We believe that there are a lot of factors to developing software well, but we work best when there is a well structured, defined process that still allows for agile flexibility.
For most of our major custom software projects, we adopt a process we call Scrum Express. We started with the classic agile Scrum process and tweaked it over the years to only implement what we found most useful, throw out what we found unnecessary, and added our own features.
When participating in Scrum Express, it's good to discuss some of the guiding principles and philosophies. A lot of these are taking from Agile Software Development principles:
- Real software speaks louder than documentation - Documentation has a lot of built in assumptions and even when people give feedback based on documentation, it can tend to not represent how a user will truly behave when the actual software is delivered. With that in mind, it's better to deliver actual working software that user's can use rather than lots of documentation.
- Small Frequent Releases are better than waiting for the 'perfect' software - Scrum Express is built on getting real-world user feedback as soon as possible. To achieve this, releasing new features as fast as possible is favoured. This will mean releasing imperfect software frequently in the hopes of getting feedback and improving iteratively.
- Predictable Development Cycles and Patience - Scrum Express implements uninterrupted chunks of development called Sprints. Short Sprints create a predictable process that allows developers to work at their best while giving product managers good visibility on the length of time something will take to deliver. However, this does require patience that if an "urgent" request comes in, it might take until next Sprint to schedule it in.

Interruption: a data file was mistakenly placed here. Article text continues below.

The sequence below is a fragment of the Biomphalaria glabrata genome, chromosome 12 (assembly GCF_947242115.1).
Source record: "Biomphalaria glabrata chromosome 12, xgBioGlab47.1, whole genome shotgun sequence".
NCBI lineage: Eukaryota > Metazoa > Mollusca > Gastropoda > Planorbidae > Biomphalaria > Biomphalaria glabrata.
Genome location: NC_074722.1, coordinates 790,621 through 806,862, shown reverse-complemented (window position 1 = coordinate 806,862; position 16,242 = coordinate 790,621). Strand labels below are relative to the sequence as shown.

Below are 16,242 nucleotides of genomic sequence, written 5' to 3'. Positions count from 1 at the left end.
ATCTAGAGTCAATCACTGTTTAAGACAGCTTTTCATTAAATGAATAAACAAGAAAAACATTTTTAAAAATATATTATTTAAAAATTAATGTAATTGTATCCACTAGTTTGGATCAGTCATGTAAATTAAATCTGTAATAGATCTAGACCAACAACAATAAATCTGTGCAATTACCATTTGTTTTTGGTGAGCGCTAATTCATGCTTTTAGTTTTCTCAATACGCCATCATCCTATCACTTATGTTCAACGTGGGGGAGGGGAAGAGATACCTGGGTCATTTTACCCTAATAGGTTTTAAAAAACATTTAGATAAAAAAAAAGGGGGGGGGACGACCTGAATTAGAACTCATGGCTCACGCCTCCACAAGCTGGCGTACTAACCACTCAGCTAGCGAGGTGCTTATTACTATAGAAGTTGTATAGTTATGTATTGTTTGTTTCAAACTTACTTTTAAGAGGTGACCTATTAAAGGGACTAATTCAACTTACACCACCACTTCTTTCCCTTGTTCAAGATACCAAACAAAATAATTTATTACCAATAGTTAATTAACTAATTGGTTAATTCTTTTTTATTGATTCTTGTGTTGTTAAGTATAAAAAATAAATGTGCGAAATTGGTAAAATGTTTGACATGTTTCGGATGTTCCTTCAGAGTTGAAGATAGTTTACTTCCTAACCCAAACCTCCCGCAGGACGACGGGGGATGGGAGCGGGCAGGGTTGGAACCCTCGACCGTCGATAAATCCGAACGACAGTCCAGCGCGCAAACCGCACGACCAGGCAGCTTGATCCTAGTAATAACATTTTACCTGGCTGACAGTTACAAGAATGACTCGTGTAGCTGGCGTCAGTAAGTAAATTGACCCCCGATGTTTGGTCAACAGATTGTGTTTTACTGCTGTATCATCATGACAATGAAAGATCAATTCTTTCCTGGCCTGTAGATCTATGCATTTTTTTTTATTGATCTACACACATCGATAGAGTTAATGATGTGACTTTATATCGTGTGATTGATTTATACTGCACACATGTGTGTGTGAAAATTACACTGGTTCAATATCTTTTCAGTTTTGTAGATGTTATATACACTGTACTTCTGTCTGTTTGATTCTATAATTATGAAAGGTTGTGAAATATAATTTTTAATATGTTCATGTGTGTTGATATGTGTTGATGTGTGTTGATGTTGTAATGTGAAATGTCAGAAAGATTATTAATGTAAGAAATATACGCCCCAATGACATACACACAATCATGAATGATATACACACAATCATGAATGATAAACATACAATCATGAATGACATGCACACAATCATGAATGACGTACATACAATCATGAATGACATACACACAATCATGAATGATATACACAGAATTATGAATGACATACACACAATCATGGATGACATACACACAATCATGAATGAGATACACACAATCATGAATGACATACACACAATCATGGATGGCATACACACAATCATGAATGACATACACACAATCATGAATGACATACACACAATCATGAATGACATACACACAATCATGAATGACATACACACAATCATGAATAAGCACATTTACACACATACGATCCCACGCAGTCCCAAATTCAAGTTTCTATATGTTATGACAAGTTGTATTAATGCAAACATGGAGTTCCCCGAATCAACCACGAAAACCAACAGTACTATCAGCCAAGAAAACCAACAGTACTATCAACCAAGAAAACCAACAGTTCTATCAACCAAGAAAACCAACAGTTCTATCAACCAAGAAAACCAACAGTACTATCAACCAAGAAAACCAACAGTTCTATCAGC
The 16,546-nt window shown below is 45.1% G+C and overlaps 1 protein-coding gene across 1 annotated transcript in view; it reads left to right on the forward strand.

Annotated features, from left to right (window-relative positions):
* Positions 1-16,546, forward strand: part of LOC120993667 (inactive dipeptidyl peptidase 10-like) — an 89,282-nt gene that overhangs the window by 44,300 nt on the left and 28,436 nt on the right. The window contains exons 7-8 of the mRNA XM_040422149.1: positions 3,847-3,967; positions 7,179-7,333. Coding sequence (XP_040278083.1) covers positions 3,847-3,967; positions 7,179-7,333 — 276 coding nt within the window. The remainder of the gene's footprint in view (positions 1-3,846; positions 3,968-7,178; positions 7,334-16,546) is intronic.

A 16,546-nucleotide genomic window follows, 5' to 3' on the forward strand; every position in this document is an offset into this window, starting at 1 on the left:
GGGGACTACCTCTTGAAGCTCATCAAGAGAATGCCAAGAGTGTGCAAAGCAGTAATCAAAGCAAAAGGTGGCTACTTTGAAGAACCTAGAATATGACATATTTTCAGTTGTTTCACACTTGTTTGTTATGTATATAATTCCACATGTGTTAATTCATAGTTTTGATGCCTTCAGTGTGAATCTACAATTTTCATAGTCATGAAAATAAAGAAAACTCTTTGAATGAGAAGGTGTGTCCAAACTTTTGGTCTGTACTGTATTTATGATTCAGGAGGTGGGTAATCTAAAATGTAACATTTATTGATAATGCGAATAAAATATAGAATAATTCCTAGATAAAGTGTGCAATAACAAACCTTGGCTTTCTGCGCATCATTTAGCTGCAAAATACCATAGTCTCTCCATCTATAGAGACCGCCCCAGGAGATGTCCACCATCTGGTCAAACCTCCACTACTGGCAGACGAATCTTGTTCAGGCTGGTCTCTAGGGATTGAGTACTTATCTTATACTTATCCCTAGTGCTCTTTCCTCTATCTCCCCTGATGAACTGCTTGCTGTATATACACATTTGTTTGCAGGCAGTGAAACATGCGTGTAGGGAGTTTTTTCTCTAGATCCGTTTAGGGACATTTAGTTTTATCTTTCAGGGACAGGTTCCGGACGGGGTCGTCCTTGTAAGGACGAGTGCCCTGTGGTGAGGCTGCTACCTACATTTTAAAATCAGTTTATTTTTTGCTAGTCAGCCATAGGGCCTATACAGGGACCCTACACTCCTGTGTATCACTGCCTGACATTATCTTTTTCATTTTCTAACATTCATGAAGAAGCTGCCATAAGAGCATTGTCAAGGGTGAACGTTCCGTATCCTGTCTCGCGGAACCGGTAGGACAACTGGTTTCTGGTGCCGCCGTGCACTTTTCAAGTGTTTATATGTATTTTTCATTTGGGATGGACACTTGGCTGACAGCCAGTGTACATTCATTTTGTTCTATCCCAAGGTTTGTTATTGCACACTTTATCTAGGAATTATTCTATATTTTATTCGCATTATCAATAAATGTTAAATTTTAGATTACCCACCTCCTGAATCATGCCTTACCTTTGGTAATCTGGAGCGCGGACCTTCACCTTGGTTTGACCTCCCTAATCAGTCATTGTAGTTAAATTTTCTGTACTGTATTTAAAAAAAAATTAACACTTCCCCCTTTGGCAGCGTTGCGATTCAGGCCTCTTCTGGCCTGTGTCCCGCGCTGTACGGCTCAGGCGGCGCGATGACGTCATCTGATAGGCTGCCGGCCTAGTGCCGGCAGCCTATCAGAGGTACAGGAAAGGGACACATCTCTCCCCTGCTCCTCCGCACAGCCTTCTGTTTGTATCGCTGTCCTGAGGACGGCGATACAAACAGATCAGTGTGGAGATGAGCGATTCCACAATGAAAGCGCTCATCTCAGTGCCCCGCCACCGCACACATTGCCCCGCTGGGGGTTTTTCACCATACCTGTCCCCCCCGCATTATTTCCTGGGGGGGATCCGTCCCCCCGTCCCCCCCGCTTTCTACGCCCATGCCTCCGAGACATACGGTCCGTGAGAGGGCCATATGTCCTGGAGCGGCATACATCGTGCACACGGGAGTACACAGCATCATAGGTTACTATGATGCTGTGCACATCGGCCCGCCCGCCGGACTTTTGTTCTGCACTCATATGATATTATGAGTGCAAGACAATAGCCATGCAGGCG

- Stay agile - Development Sprints are meant to be uninterrupted chunks of development. However, everything outside of a Sprint is meant to be agile - which means priorities can change day to day. As new information and feedback comes in, re-prioritizing the backlog is encouraged.
How it works?
Now that you have a general idea of the philosophies that drive Scrum Express, how does it actually work on a day-to-day basis. To find out, read the following:
- Development Sprint
- How we use Trello
- Product Managers
- Project Leads (coming soon)
- Designers (coming soon)
- Developers (coming soon)
How this compares to classic Scrum
We call our process Scrum Express because we don't adhere to some of the stricter principles behind classic Scrum. Here are just a few of the things we DON'T use:
- Formal User Stories
- Sprint Burndown Charts
- Definition of Done
- Product Owner
- Scrum Master
Scrum Express wasn't really designed. It was more of an evolution of an attempt to implement classic Scrum. Overtime we stopped trying to implement every rule of Scrum and accept that what we were doing and how we were modifying the process worked for us.
That being said, Scrum Express is based on classic Scrum and a lot of its philosophies. A lot of this knowledge comes from a time way before Scrum Express was even called Scrum Express.
As such, we would like to acknowledge those who kickstarted a lot of this knowledge:
- Teldio - A lot of our founder, Casey Li's knowledge of classic Scrum came from his days working at Teldio. There he was given the opportunity to learn about Scrum, run Sprints and work with the Teldio team to tweak and refine the process. A lot of what was learned there still carries on today in Scrum Express.
- Agile Product Management with Scrum - At Teldio, Casey Li was given a book by CEO at the time, David Black. This book became the foundation for a lot of the philosophy that drives the Product Management decisions in Scrum Express. It is a short but very informative book and a lot of its teachings are used in Scrum Express. We highly recommend reading it. Buy it here
- Our clients - Our clients were and still are a huge part in helping us refine Scrum Express. They suggest new ideas and new processes and also give us the room to experiment and tweak this methodology.